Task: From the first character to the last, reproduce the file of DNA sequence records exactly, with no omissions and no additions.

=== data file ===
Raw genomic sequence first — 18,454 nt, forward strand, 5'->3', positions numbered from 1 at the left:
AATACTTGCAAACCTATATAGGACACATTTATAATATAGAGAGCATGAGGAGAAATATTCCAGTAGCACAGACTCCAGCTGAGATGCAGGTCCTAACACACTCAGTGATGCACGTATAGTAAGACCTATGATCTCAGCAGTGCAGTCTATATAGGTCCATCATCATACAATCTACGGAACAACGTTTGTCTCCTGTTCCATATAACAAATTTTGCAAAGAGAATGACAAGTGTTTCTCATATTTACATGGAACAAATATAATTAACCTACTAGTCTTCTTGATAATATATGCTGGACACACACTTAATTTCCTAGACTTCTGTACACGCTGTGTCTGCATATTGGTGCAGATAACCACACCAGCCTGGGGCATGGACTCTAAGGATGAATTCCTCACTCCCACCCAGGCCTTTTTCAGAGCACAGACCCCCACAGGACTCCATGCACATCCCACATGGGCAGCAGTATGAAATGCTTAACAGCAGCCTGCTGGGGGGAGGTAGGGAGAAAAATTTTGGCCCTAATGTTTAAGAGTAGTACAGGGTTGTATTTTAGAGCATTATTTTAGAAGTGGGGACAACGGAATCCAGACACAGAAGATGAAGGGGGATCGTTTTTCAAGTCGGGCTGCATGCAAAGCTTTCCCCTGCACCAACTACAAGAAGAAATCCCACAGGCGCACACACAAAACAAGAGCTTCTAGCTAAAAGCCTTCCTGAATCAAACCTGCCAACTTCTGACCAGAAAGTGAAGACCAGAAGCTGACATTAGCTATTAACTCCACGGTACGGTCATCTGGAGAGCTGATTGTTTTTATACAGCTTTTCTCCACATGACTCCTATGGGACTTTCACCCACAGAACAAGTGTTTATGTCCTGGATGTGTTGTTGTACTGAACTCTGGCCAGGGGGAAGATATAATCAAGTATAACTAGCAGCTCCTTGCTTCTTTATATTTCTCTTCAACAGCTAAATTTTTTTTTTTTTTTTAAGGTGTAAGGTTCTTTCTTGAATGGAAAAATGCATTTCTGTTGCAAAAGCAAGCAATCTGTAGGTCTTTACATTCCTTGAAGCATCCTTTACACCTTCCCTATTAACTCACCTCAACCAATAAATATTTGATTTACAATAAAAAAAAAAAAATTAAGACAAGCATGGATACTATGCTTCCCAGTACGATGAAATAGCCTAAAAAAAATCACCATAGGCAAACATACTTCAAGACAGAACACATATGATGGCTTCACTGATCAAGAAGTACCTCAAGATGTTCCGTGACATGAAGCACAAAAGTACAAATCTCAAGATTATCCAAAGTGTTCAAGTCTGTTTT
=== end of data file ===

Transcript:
Raw genomic sequence first — 18,454 nt, forward strand, 5'->3', positions numbered from 1 at the left:
AATACTTGCAAACCTATATAGGACACATTTATAATATAGAGAGCATGAGGAGAAATATTCCAGTAGCACAGACTCCAGCTGAGATGCAGGTCCTAACACACTCAGTGATGCACGTATAGTAAGACCTATGATCTCAGCAGTGCAGTCTATATAGGTCCATCATCATACAATCTACGGAACAACGTTTGTCTCCTGTTCCATATAACAAATTTTGCAAAGAGAATGACAAGTGTTTCTCATATTTACATGGAACAAATATAATTAACCTACTAGTCTTCTTGATAATATATGCTGGACACACACTTAATTTCCTAGACTTCTGTACACGCTGTGTCTGCATATTGGTGCAGATAACCACACCAGCCTGGGGCATGGACTCTAAGGATGAATTCCTCACTCCCACCCAGGCCTTTTTCAGAGCACAGACCCCCACAGGACTCCATGCACATCCCACATGGGCAGCAGTATGAAATGCTTAACAGCAGCCTGCTGGGGGGAGGTAGGGAGAAAAATTTTGGCCCTAATGTTTAAGAGTAGTACAGGGTTGTATTTTAGAGCATTATTTTAGAAGTGGGGACAACGGAATCCAGACACAGAAGATGAAGGGGGATCGTTTTTCAAGTCGGGCTGCATGCAAAGCTTTCCCCTGCACCAACTACAAGAAGAAATCCCACAGGCGCACACACAAAACAAGAGCTTCTAGCTAAAAGCCTTCCTGAATCAAACCTGCCAACTTCTGACCAGAAAGTGAAGACCAGAAGCTGACATTAGCTATTAACTCCACGGTACGGTCATCTGGAGAGCTGATTGTTTTTATACAGCTTTTCTCCACATGACTCCTATGGGACTTTCACCCACAGAACAAGTGTTTATGTCCTGGATGTGTTGTTGTACTGAACTCTGGCCAGGGGGAAGATATAATCAAGTATAACTAGCAGCTCCTTGCTTCTTTATATTTCTCTTCAACAGCTAAATTTTTTTTTTTTTTTTAAGGTGTAAGGTTCTTTCTTGAATGGAAAAATGCATTTCTGTTGCAAAAGCAAGCAATCTGTAGGTCTTTACATTCCTTGAAGCATCCTTTACACCTTCCCTATTAACTCACCTCAACCAATAAATATTTGATTTACAATAAAAAAAAAAAAATTAAGACAAGCATGGATACTATGCTTCCCAGTACGATGAAATAGCCTAAAAAAAATCACCATAGGCAAACATACTTCAAGACAGAACACATATGATGGCTTCACTGATCAAGAAGTACCTCAAGATGTTCCGTGACATGAAGCACAAAAGTACAAATCTCAAGATTATCCAAAGTGTTCAAGTCTGTTTT